Over the last several years the governor has made big promises to the people regarding his many economic development programs. However, they have cost taxpayers billions of dollars and cost the state billions in potential tax revenue. The governor’s signature programs like START UP-NY, the Regional Economic Development Council awards, "Hunger Games," or as it is officially known the Upstate Revitalization Initiative, and several others have failed to stimulate our economy and have been marred by corruption scandals.
With the state facing a $4 billion deficit it must be especially mindful of how and where public funds are being spent. Can New York continue to invest in these programs without the measurable benchmarks of success and without tracking every dollar to its final end? We need greater transparency and accountability in all state spending, but in particular, we need immediate oversight of these economic development programs before another dollar is even spent.
The governor’s START-UP NY program has cost New York $323 million to operate and another $53 million in revenue. As of 2016, companies benefiting from START UP-NY reported $3.9 million in personal income tax exemptions and another $2.1 million in other exemptions. The state spent an additional $53 million to advertise the program nationally. This bloated program so far has only created an underwhelming 1,135 jobs out of the 30,000 target. Adherence to even the most modest of program reporting requirements on the START UP-NY was a failure. The jobs report came out three months past its legal deadline just before the July 4 holiday in 2016, seemingly done so to bury the fact that the program was not able to meet its job growth objectives. I support stronger reporting requirements with penalties on both the governor and senior officials responsible for when a report is late.
There has also been extensive corruption in the state’s other economic development projects like Buffalo Billion and SUNY Poly, which can be seen in the federal trial against the governor’s former aide Joseph Percoco and the charges filed against Alain E. Kaloyeros, former SUNY Poly president. The troubles faced by these particular economic development projects pushed by the governor almost certainly ended up costing Nano Utica the placement of technology chip maker ams AG, which had planned on investing $2 billion in the plant and creating 1,000 new jobs, despite the efforts of those locally who tried saving the project. It is easy to see why a company may be turned off to continue doing business with the state when some of the key players are being arrested for corruption and the aftermath caused delays which made locating to the site no longer ideal.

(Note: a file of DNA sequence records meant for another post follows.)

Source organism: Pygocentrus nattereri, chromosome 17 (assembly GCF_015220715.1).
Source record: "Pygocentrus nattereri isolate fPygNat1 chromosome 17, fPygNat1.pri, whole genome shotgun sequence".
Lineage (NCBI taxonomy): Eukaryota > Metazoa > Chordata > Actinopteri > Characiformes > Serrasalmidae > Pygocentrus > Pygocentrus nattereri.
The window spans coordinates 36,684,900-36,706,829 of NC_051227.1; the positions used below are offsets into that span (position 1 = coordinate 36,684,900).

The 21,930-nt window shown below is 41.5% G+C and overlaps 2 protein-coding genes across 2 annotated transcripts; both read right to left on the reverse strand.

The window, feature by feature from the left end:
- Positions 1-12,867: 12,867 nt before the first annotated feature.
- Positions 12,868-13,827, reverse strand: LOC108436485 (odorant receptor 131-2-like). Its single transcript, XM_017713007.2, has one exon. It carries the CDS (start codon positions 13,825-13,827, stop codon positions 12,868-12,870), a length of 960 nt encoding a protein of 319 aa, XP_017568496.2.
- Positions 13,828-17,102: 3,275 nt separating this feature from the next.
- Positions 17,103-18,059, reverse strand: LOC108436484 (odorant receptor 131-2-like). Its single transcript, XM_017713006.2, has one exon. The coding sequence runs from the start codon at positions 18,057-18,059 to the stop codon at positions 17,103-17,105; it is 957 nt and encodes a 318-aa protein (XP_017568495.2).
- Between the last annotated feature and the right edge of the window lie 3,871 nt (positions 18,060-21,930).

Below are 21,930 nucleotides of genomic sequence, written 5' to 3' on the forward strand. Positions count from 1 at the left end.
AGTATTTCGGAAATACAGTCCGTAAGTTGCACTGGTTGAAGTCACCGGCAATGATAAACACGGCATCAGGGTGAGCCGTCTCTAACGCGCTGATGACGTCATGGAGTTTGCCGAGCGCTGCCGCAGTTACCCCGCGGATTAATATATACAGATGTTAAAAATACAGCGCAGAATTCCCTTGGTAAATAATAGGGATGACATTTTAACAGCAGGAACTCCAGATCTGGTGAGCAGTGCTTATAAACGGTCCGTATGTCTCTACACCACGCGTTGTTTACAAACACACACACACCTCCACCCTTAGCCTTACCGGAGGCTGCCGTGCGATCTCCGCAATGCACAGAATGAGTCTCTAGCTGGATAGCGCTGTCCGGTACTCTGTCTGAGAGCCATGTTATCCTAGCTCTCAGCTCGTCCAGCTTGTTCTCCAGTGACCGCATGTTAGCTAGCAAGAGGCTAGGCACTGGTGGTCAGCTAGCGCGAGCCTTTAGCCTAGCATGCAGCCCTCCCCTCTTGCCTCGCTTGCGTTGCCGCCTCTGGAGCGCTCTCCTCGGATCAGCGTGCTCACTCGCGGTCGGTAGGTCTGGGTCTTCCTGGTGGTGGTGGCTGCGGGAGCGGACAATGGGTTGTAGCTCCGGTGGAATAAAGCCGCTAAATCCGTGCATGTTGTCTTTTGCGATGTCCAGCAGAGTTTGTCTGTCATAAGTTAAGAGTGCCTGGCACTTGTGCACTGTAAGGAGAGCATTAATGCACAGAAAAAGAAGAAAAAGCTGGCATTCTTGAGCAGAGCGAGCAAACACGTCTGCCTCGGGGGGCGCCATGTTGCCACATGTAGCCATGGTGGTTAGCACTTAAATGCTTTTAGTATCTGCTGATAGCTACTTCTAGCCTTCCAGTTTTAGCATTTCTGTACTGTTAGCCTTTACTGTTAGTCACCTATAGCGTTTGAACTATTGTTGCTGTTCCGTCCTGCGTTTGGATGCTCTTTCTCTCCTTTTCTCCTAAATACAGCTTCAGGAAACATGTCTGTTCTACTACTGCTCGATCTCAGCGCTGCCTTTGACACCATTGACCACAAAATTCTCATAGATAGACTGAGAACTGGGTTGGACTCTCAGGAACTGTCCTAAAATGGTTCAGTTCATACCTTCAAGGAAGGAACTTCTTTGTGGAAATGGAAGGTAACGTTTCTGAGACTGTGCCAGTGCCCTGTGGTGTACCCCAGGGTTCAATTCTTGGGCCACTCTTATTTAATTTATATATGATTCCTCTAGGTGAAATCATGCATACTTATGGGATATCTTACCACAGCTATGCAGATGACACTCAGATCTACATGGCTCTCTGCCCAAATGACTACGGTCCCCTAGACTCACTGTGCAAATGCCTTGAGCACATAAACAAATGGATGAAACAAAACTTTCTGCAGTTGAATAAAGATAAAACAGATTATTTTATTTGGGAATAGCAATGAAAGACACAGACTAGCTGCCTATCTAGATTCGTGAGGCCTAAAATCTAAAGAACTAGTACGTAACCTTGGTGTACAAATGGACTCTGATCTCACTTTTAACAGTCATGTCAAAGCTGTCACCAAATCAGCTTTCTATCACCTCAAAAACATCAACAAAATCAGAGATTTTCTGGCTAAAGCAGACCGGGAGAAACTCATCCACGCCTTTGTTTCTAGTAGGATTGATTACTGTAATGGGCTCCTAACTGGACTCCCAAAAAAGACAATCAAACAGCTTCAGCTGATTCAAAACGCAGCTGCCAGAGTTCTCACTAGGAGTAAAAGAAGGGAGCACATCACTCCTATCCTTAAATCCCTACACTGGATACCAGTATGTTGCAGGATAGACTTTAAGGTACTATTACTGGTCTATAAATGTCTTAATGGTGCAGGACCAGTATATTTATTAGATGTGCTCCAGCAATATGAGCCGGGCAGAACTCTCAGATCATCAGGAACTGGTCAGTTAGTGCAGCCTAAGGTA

Lastly, while I am supportive of careful and transparent investment in economic development, we must see more clarity over how the grants are chosen for Regional Economic Development Council Awards. The process allows the governor to keep the public in the dark until he sees fit to announce his awards. The program has cost $5.5 billion over its lifetime, and the governor proposes another $150 million for an eighth round of awards.
So what can be done about all of this? I sponsor legislation calling for economic development transparency and oversight (A.5657-A), which would require review and approval for lump sum allocations $1 million or more by an advisory committee made up of the comptroller, the attorney general and the director of the Division of the Budget. It would also prohibit the issuance of any lump sums to those with any conflicts of interest, study impacts of streamlining tax code and economic development programs, create penalties for late economic development reports or reports related to lump-sum appropriating by state agencies, and prohibit political contributions by those appointed to entities which are tasked with distribution of discretionary state funds.
As a member of the Assembly Committee on Economic Development, I have been encouraging my colleagues to stand up to the governor’s mismanaged economic development programs which are costing us billions of dollars without the promised return in jobs. These programs are filled with waste, overlap and corruption. For these programs to remain in place, we must insist on measures of transparency and reporting to see if New Yorkers are indeed receiving a return from their investment.
I welcome input on this or any other legislative topic. Constituents are urged to contact me by emailing me at firstname.lastname@example.org or by calling my district office at 315-866-1632.
Assemblyman Marc Butler represents the 118th Assembly District.